It is no secret that Google makes billions of dollars every year from advertising – no other company has even come close to touching Google in this field. When Facebook purchased Atlas, the advertising technology company from Microsoft last year, nobody even batted an eyelash. Atlas was part of the ill-fated $6 billion acquisition of aQuantive in 2007 and sold it to Facebook for pennies on the dollar at about $30 – $50 million – a bad deal for Microsoft (seems they have been doing a lot of that lately) and a great deal for Mark Zuckerberg's Facebook. From our sources, it seems that Facebook has been pouring lots of money and technical resources into revitalizing Atlas and are readying to present it to advertisers at the Advertising Week trade show in late September. What Facebook is calling their "Demand-Side Platform" – a system that lets advertisers make automated bids for ad inventory -will compete directly with Google's 'DoubleClick Bid Manager' advertising platform.
This venture into the advertising world is not a new thing for Facebook – they are reported to be in talks to team up with Nielsen and provide them with data from major publishers that would help improve Nielsen's ad tracking. Facebook already brings in a lot of money from advertising – it is, after all, the most popular social media App on the market with an age group that spans three decades – and there are ads all over the site. Facebook actually saw a 50.5-percent increase in growth in their U.S. mobile ad revenue last year while Google only enjoyed a 33.3-percent growth rate. Of course those percentages can be deceiving – 33.3-percent of a huge number is another huge number.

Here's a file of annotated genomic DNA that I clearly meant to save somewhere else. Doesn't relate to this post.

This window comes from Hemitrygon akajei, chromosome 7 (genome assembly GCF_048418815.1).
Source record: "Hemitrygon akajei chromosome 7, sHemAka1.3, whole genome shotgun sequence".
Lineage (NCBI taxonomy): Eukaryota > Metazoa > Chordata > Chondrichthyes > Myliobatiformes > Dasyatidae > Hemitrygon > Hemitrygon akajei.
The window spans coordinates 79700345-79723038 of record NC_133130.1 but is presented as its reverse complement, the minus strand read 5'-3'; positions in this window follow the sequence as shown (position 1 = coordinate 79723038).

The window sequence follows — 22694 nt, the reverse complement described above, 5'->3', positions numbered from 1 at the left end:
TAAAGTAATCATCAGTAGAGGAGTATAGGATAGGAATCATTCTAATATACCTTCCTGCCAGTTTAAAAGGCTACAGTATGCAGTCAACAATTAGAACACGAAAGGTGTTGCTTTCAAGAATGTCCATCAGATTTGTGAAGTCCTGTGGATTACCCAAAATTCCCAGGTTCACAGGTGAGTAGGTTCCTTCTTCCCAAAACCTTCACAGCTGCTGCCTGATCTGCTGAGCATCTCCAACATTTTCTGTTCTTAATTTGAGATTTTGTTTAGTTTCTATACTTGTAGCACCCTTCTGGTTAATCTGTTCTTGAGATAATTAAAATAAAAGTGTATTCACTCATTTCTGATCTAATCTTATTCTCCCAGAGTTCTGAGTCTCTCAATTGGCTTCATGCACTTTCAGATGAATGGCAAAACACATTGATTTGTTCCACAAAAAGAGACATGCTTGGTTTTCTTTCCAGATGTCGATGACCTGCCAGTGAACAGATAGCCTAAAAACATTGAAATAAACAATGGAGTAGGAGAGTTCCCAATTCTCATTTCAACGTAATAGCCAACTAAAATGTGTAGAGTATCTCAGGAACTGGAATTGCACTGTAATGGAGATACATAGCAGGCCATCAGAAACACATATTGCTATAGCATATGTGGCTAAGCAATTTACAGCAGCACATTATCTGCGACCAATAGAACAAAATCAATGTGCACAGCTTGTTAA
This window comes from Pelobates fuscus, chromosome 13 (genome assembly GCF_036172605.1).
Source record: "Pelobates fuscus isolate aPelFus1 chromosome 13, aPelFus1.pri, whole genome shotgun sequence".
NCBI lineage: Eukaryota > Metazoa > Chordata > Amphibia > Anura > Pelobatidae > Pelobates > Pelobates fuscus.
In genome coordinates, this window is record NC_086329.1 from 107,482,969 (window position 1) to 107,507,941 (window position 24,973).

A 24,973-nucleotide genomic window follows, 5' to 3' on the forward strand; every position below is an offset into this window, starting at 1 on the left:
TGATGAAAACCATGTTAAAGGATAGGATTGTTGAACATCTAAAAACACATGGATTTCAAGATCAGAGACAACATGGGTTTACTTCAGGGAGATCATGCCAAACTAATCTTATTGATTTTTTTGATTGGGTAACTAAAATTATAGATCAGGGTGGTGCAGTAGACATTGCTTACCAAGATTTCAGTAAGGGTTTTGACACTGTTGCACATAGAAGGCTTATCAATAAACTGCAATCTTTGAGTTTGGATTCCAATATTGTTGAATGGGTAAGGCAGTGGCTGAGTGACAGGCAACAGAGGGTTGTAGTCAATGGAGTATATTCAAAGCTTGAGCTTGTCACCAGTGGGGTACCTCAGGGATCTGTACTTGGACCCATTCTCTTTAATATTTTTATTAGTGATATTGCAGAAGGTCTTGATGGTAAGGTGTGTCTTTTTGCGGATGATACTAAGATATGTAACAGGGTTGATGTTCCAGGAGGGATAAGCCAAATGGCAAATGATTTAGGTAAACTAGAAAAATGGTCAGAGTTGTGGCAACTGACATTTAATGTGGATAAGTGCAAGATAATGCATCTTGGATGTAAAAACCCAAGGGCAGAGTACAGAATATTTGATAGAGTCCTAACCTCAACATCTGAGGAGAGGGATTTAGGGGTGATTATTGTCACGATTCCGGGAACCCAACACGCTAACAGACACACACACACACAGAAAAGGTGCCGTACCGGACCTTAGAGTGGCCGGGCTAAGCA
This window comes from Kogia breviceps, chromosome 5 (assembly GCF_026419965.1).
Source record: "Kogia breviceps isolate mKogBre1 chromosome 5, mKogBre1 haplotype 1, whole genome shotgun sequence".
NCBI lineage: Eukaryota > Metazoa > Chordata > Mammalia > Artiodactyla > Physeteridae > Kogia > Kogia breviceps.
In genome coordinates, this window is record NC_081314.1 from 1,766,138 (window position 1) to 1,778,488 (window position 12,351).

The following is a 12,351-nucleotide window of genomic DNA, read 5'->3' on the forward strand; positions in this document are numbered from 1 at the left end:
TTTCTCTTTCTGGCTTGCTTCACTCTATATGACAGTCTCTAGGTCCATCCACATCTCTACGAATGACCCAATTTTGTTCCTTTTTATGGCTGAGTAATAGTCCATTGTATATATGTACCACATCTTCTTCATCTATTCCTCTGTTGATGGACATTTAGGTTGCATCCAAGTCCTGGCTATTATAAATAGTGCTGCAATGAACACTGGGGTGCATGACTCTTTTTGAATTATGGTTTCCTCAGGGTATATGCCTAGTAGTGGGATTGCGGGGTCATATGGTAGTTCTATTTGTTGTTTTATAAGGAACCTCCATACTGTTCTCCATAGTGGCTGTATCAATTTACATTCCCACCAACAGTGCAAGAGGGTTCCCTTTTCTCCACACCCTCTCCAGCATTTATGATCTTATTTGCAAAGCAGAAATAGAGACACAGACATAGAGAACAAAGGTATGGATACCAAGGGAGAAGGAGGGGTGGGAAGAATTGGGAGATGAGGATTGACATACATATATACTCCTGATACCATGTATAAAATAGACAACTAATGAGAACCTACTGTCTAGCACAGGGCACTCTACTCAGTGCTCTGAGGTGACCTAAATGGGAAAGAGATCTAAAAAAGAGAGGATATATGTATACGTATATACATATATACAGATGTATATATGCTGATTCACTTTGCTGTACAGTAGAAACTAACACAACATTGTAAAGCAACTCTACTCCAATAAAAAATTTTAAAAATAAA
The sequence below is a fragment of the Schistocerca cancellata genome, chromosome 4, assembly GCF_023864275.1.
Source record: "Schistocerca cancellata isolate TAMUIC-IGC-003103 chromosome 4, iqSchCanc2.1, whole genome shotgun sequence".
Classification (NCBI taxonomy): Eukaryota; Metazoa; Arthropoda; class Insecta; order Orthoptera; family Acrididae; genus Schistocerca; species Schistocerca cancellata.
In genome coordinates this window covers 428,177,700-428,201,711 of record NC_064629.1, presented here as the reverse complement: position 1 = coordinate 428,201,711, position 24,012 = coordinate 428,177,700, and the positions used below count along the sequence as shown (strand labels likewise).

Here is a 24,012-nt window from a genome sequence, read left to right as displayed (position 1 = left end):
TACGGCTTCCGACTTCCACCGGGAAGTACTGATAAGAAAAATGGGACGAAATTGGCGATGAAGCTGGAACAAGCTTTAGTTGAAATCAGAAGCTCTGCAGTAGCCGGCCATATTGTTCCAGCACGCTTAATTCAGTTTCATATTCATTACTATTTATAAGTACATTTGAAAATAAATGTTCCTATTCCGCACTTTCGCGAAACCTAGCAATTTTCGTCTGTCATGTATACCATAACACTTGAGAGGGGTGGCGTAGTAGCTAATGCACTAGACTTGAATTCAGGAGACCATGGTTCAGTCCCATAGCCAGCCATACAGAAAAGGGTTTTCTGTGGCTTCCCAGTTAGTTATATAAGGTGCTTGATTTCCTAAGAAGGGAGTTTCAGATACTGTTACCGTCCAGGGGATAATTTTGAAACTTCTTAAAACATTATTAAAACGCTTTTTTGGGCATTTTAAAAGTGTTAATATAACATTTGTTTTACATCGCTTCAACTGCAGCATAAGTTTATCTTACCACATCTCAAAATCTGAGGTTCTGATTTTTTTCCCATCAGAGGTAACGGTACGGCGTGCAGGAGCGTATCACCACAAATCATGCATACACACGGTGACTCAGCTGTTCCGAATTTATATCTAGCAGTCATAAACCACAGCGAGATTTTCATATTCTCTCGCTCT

Facebook is far from the only company trying to capture some of Google's advertising dollars – let's not forget about our other friend, Amazon. According to the Wall Street Journal, they are reported to be building software to compete with one of Google's nest eggs – the AdWords platform. Google's AdWords places advertising copy at the top, bottom, or beside, the list of search results Google displays for a particular search query and has evolved into Google's main source of revenue. Amazon has access to millions of customers on their website, but has been tentative about smothering them with a lot of advertising – I guess CEO Jeff Bezos has decided to allow the smothering to begin.